ANGRY residents have accused the Environment Agency of failing to protect their homes after suffering flooding for the third time in four years.
People living in Butchers Lonnen and a section of Newgate Street were hit by floods in 2008 and again in 2010.
But following work to the Cotting Burn two years ago they felt reassured that their homes were safe.
However, during the deluge a week last Tuesday, water again flowed into homes, ruining items and equipment in a number of properties.
Some buildings in Copper Chare were also affected, while the collapse of a section of wall at Dawson Place meant even more properties were badly flooded and residents will be forced to live elsewhere for months.
James Cullen, who lives in Newgate Street with his wife and two sons, said: “The flood water came in through the door at about 5.30am and we had no warning.
“It was at a higher level than in 2008 and 2010 and has totally ruined the garage and kitchen — only the garage was affected two years ago.
“All three cars can no longer be used and the cookers, fridge, freezer and other units have had to be thrown out.
“The works on the Cotting Burn two years ago haven’t done us any good and something needs to be done to make sure this doesn’t happen again.
“Environment Agency workers have been out to check the height the water reached and they told me that they’re planning to put a camera in the underground section to see if there was some blockage as they couldn’t understand why we got flooded, but Wellway didn’t.”
The water ran down to Copper Chare and by 6.45am, Margaret Cail’s living room was completely flooded.
“In 2008 it came to the door, but thankfully didn’t do a lot of damage, but this time everything downstairs was ruined,” she said.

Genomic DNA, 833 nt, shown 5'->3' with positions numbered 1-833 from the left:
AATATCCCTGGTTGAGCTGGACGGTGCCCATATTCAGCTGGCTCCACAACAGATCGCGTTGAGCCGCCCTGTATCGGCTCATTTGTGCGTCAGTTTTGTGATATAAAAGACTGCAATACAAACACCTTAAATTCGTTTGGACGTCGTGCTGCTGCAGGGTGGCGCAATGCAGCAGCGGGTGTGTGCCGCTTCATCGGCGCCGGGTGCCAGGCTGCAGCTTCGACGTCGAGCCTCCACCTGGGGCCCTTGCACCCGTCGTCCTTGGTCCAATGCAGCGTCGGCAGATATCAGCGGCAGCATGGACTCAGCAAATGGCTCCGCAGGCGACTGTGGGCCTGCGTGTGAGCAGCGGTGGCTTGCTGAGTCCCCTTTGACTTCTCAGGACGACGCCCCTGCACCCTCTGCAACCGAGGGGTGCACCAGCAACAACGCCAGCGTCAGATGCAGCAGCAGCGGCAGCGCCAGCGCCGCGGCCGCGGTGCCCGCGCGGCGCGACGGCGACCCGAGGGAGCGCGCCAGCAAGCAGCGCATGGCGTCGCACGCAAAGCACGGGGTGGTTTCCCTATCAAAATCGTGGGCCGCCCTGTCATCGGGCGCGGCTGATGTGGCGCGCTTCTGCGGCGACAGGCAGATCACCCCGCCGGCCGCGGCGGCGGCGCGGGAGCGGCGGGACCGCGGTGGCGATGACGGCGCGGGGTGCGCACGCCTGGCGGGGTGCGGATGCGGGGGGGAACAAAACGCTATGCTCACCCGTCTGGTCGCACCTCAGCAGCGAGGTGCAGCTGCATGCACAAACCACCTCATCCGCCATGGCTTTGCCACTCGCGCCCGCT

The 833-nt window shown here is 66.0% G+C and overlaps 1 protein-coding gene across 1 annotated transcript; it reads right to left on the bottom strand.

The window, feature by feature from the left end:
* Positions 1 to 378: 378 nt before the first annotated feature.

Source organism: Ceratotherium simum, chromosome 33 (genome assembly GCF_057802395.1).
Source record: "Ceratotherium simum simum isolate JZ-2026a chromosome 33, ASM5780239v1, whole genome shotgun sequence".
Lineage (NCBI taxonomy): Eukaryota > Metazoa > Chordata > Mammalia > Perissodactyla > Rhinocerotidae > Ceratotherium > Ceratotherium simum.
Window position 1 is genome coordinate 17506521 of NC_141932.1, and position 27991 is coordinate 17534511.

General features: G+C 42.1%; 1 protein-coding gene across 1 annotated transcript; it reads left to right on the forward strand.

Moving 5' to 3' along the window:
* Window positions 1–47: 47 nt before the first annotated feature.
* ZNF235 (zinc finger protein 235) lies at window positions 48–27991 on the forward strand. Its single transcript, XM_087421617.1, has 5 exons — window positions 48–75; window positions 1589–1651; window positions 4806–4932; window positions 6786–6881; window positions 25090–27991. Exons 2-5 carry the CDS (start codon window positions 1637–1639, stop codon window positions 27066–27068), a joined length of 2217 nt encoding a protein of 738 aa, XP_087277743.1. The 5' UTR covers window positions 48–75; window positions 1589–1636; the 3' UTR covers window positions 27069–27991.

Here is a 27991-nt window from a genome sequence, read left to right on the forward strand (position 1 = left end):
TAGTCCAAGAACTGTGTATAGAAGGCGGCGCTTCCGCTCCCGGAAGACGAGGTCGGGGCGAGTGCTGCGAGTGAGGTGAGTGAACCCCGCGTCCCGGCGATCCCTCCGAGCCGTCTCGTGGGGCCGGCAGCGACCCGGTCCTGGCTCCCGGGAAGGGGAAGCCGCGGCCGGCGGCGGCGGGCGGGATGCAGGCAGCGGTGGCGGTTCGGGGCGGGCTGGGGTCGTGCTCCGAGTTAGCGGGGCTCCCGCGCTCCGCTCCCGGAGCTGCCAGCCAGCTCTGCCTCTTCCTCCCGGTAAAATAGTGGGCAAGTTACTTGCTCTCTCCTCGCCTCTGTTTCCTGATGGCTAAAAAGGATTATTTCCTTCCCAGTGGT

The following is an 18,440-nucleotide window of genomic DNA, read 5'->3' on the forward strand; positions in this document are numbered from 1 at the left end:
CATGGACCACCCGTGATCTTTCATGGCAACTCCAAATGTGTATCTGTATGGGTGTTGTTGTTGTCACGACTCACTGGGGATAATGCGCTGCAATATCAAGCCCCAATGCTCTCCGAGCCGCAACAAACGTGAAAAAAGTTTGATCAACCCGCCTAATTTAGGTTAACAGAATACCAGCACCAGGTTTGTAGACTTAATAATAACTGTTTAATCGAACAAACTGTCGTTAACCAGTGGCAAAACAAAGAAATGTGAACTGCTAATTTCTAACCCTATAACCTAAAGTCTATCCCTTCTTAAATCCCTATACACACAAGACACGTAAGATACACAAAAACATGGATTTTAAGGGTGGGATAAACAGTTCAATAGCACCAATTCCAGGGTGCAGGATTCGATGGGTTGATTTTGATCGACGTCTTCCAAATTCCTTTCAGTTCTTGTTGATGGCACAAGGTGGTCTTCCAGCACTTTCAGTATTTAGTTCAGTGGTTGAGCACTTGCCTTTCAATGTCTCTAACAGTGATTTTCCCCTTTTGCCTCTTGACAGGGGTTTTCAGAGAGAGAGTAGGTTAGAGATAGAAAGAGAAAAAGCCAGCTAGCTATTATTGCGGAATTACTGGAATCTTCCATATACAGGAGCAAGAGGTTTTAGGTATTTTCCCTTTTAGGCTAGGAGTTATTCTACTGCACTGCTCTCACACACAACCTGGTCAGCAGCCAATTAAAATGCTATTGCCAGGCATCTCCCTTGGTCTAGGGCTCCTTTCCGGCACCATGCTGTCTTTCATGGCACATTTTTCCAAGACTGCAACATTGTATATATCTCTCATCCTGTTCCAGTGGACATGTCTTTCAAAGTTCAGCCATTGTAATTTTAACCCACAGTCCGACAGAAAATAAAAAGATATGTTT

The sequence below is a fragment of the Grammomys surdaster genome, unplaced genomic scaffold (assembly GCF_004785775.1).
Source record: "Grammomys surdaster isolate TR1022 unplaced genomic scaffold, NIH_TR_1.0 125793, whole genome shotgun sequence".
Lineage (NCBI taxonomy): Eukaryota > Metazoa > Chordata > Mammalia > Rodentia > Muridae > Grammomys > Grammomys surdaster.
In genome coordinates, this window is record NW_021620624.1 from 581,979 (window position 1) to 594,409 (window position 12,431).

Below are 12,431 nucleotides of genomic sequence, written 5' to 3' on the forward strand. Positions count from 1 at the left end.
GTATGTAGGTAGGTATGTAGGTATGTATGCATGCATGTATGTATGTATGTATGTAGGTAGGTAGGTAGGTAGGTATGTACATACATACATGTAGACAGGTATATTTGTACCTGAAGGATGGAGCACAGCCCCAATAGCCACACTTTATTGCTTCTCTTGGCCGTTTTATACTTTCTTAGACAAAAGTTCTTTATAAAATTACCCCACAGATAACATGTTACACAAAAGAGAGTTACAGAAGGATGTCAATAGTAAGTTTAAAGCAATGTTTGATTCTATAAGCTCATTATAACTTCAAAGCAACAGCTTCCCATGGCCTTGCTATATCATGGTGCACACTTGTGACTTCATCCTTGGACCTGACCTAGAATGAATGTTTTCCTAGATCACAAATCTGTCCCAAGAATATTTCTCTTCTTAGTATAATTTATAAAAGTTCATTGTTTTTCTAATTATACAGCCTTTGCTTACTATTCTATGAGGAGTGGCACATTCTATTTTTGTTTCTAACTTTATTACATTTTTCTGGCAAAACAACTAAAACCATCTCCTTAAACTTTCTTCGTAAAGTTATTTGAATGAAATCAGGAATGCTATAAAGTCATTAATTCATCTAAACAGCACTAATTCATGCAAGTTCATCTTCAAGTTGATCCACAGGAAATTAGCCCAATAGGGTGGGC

“I couldn’t believe how bad it was and I’ve been told that I could be out for up to six months as the drying out and repairs will take some time.
“I don’t think we will be able to sell our homes after what has happened, people will not want to take the risk.”
Ann Smith, of Dawson Place, is currently staying in a B&B and will soon be living in alternative accommodation. She does not know how long she will have to wait before she can return.
She said: “I had a lovely little home, but now it has been devastated. If the wall hadn’t collapsed, I don’t think we would have been flooded. The water came rushing in from all sides all of a sudden. I got some towels to try to deal with it, but it couldn’t be stopped and all my furniture was damaged.
“There are so many things to sort out, such as the gas and electricity and council tax as I won’t be here for a number of months, and it’s very difficult when you are on your own.
“Although it wasn’t as bad in 2008, I still needed to make an insurance claim and I’m now worried that my premiums will rocket up and I won’t be able to afford them.
“Everyone has been really helpful and one of my neighbours is storing my clothes. I’m also grateful to the police and fire service for their support on the day.”
Fellow residents Alan and Brenda Pringle have also been forced out. They are staying with relatives in Pegswood.
Mr Pringle said: “It got into the wardrobes and appliances and our carpets are soaked. We couldn’t get out because we would have let even more water in and so we had to wait for it to go down.
“We only had time to take the bottom drawers out and then we were standing more or less helpless watching our house flood.
“It’s not an experience anyone wants to go through. We’re grateful to our neighbours for their support, they couldn’t have been better.
“I don’t think enough work was done on the north side of the burn two years ago and hopefully this will be addressed as part of the flood defence scheme.”
The Environment Agency had embarked on a series of improvements to the burn after surveys found that parts of it were near to collapse.
But while work was under way, disaster struck when an open culvert flooded several homes in Butchers Lonnen and Newgate Street during heavy rain in Spring 2010.
A roof section of the culvert had been removed, leaving an open hole in the area affected.
The organisation responded at the time by saying that if the project had not taken place the whole culvert could have collapsed, putting hundreds of properties at risk.
Of the latest incident, a spokeswoman said the water overtopped the burn’s banks partly because of a partial blockage of a culvert and partly down to the intensity of the rainfall.
“Officers are inspecting the Cotting Burn again to check for debris that could cause blockages and a flood risk to the town,” she added.
“Contractors will also be inspecting both the upstream and downstream culverts to see if any significant debris has collected there since the flood waters have receded.”